Believe it or not, astrology and the supernatural heavily influence the daily life and decisions of a large number of Thai people. Take 35 year old Nam is a lecturer at a well known Bangkok university. Highly respected and admired, Nam told me that; “I always consult a fortune teller before making important decisions.” In fact, she confesses that she seeks the advice of the mystic man for all sorts of occasions, such as before going on a date, moving house and even cutting her hair.

And Nam is by no means alone in this practice. There are thousands of superstitious beliefs and practices that make up daily life in Thailand, and whether we fully embrace them or not, they can offer an important insight into the culture and mind set of the Thai people.

Many Westerners who choose to make Thailand their home and marry a Thai person may be quite familiar with such practices. First of all, a well respected monk or fortune teller will be consulted to determine the most auspicious day to get married. This process can actually be a lot more complicated than it sounds. Certain days are unlucky, depending on which day you were born.

So what should people born on specific days avoid?

Here goes… If you were born on a:

– Sunday, avoid doing anything auspicious on a Friday.
– Monday, avoid doing anything auspicious on a Sunday.
– Tuesday, avoid doing anything auspicious on a Monday.
– Wednesday, avoid doing anything auspicious on a Tuesday.
– Thursday, avoid doing anything auspicious on a Saturday.
– Friday, avoid doing anything auspicious on a Wednesday.
– Saturday, avoid doing anything auspicious on a Wednesday at nighttime.

A couple of years ago, two good friends of mine planned to get married. Unfortunately, the English man had no idea which day of the week he was born on or the time of day, which can also influence which day is suitable. He finally calculated that he was born on a Monday, which meant that a Sunday wedding was definitely out. His girlfriend was born on a Thursday, so Saturday was also void. Tuesdays are generally bad days for weddings and the monk had warned against Wednesdays and Mondays. That meant that the only available days to make the match were Fridays and it was several months before a suitable date could be found.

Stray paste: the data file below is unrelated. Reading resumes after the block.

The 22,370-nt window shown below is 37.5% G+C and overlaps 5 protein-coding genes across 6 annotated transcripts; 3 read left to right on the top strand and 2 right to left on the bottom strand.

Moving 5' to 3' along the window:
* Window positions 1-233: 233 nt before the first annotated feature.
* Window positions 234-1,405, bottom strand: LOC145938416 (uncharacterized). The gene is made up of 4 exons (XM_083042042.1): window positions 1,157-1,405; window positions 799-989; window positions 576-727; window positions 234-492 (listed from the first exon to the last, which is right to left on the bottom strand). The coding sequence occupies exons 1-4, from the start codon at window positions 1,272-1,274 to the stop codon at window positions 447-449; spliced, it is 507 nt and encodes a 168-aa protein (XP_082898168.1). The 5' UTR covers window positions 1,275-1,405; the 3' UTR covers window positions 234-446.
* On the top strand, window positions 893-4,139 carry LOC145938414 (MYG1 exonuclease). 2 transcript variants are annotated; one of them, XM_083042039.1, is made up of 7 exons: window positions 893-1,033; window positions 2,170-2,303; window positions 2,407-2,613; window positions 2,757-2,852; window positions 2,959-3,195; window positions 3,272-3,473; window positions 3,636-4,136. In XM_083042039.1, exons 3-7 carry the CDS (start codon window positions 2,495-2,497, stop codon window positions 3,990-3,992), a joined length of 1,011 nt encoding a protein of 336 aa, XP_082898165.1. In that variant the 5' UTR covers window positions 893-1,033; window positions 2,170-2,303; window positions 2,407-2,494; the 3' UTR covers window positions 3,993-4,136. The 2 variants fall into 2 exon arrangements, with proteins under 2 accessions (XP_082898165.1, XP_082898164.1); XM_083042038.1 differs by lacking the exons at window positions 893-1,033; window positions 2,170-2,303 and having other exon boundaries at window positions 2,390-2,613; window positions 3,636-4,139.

Another auspicious occasion is the choosing of a Thai name. Most people consult an astrologer or monk to select a name that will bring the child good fortune, health and happiness.

When choosing the name, the monk or astologer will ask the child’s day and time of birth. He will then consult a book and/or star chart to find out which letters will bring good luck if used in the name and which will bring bad fortune. Many people strongly believe that their name is connected to their fortune, and it is not unusual for someone who has experienced particularly bad luck to change their name.

The third main occasion when Westerners may come across Thailand’s special connection with superstition and astrology is in the building of a new house. The good days for starting to build a house are Mondays, Wednesdays and Fridays, although take care to also consider the day when you personally should not undertake a special task. Sundays, Tuesdays, Fridays and Saturdays are considered to be bad for starting construction.

It is worth remembering that you should not make merit in your house or have a haircut on Wednesdays, and Fridays are considered inappropriate days for funerals.

Ghosts play a role in most cultures, with certain ghost stories being retold for hundreds of years. Although practically everyone has their favourite ghost story which they love to tell, most Westerners no longer have a strong belief in ghosts and stories are told in a very tongue-in-cheek manner.